I don't know of any other sources for SketchUp components of specific tools like you are wanting to find. I think if I were you, I would learn what you need to know to make suitable components for your tools. Keep in mind they don't have to be heavily detailed for doing shop layout. Since you have the tools to take measurements from, it shouldn't be too difficult. I would be happy to help you learn how to do what you need to do. You can contact me through the blog I contribute to on the website for one of the woodworking magazines. I'm not allowed to get or send PMs and from previous experience, if I share a link to how you can contact me directly, the moderators will remove this post because they'll determine it to be self promotion even though I wouldn't be charging you any money.
    Last edited by Dave Richards; 04-05-2019 at 6:38 PM.

  3. #3
    As good a resource as 3D Warehouse is, it can take longer to find something than it would to model it. When I search I try terms that are either more general or more specific, often both if what I want doesn't appear. I also stash things in a collection so I can find them later on. One of the issues is the search engine is looking at the title of the model and different folks will use different terms than I would think of.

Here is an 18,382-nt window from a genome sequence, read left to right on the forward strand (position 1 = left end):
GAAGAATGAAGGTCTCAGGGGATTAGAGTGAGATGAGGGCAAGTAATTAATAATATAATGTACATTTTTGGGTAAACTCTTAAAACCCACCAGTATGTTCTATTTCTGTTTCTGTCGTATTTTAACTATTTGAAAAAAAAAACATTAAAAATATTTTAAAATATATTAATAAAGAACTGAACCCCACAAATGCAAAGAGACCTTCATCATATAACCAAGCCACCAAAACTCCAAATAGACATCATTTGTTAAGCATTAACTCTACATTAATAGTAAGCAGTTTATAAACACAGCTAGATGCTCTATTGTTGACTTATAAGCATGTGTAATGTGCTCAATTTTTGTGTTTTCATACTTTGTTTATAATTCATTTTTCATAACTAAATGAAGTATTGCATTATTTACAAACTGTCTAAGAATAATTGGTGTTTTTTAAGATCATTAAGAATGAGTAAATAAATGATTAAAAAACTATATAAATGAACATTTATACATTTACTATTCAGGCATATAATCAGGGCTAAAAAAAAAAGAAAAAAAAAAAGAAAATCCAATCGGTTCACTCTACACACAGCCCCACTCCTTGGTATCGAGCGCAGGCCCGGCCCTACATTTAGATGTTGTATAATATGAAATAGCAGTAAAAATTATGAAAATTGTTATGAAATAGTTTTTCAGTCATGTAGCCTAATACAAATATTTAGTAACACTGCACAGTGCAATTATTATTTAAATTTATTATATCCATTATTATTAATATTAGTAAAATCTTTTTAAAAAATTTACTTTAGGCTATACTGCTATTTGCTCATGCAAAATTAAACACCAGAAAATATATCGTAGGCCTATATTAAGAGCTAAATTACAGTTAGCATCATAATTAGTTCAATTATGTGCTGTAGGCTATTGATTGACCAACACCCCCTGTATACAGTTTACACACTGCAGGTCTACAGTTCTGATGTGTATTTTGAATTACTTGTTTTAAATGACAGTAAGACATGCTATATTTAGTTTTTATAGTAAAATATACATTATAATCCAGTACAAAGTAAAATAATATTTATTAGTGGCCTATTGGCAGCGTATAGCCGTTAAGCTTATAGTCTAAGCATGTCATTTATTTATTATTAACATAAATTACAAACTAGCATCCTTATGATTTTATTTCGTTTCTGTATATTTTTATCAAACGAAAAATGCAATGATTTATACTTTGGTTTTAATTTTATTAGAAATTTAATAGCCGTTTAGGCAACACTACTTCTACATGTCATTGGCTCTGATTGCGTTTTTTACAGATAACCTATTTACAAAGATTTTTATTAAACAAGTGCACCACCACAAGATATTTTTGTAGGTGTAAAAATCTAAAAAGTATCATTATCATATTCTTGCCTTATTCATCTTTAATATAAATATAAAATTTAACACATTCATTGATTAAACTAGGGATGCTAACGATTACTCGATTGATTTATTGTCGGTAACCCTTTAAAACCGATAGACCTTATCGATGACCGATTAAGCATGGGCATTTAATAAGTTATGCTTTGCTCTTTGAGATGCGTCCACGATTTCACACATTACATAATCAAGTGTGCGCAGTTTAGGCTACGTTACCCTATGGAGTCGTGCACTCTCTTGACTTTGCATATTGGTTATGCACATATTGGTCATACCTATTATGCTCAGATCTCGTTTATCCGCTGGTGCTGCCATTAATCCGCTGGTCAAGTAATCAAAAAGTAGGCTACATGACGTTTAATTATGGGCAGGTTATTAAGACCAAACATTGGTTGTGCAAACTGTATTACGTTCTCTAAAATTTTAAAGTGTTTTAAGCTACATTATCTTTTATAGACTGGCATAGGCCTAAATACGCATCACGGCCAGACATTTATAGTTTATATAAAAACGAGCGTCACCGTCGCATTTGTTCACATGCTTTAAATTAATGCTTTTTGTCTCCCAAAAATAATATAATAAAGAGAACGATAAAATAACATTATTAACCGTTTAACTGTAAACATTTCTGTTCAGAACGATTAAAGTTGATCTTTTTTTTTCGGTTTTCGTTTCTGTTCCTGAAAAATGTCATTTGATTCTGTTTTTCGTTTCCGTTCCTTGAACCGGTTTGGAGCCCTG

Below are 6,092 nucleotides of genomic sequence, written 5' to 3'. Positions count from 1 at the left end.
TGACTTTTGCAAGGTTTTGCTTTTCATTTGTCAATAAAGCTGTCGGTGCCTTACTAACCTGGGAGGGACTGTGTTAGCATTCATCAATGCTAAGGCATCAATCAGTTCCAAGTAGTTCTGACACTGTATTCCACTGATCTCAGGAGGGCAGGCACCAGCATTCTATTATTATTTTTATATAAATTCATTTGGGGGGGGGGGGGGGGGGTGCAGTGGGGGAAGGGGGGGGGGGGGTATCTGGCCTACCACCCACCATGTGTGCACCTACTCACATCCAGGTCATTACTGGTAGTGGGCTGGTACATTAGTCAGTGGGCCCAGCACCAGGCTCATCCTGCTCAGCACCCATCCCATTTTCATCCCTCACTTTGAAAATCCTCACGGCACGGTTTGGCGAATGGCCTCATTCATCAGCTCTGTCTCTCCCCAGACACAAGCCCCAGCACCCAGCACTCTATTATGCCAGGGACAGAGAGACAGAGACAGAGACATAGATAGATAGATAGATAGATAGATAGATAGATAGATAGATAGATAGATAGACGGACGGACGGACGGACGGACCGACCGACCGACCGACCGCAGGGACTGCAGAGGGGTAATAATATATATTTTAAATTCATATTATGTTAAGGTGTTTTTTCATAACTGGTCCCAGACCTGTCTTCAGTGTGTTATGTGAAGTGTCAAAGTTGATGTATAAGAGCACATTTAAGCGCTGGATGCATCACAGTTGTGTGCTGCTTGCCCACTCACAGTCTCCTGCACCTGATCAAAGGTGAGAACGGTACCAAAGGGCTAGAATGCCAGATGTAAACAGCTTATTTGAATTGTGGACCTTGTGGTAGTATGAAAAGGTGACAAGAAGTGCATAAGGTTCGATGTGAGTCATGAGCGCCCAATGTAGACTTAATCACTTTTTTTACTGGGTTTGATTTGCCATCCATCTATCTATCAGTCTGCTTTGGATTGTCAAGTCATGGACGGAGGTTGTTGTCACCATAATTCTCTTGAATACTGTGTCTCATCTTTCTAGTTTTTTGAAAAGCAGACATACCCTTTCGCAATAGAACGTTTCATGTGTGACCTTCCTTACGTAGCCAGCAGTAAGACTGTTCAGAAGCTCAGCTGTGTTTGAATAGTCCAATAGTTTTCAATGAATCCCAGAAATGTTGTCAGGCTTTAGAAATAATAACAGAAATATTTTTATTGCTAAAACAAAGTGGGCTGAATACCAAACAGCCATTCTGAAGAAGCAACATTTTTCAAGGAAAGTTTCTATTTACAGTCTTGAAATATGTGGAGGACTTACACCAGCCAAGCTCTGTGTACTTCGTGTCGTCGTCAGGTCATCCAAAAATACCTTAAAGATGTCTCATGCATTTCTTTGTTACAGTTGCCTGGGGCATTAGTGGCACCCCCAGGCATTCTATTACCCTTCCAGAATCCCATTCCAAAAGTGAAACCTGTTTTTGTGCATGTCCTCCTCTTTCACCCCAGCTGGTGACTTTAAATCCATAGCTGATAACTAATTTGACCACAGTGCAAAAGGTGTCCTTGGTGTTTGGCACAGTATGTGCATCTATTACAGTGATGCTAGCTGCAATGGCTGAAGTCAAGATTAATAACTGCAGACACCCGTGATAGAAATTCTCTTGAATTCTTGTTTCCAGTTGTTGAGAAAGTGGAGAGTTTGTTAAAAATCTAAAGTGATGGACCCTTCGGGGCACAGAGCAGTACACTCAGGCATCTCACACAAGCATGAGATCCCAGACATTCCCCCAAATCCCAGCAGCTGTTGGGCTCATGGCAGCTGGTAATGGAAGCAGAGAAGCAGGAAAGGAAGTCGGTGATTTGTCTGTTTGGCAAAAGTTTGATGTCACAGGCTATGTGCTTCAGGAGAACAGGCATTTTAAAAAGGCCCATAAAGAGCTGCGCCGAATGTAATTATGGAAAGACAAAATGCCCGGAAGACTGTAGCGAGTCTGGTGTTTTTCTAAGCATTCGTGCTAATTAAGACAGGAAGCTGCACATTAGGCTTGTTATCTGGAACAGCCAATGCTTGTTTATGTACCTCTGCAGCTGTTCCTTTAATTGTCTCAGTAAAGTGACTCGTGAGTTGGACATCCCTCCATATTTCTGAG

For your purposes you don't need to show crazy levels of detail. Working with curves isn't that big a stretch if you practice. It's still only faces and edges. I think there is a Jet lathe in the warehouse with similar legs. You might try starting with that instead of working from scratch.

    Bob Lang

  4. #4
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    Thanks to you both for the suggestions, and thank you Dave for the generous offer. I am proficient enough to make something of the right size and recognizably "lathish." After downloading the very good models of the other tools, I was hoping to have something of equal quality for the lathe and thought the PM3520 was popular enough that someone would have modeled one and put it online somewhere. I will fight off my perfectionist impulses and just make something sufficient for the purpose. If I push my Sketchup abilities, I may even learn something useful for future projects!

  5. #5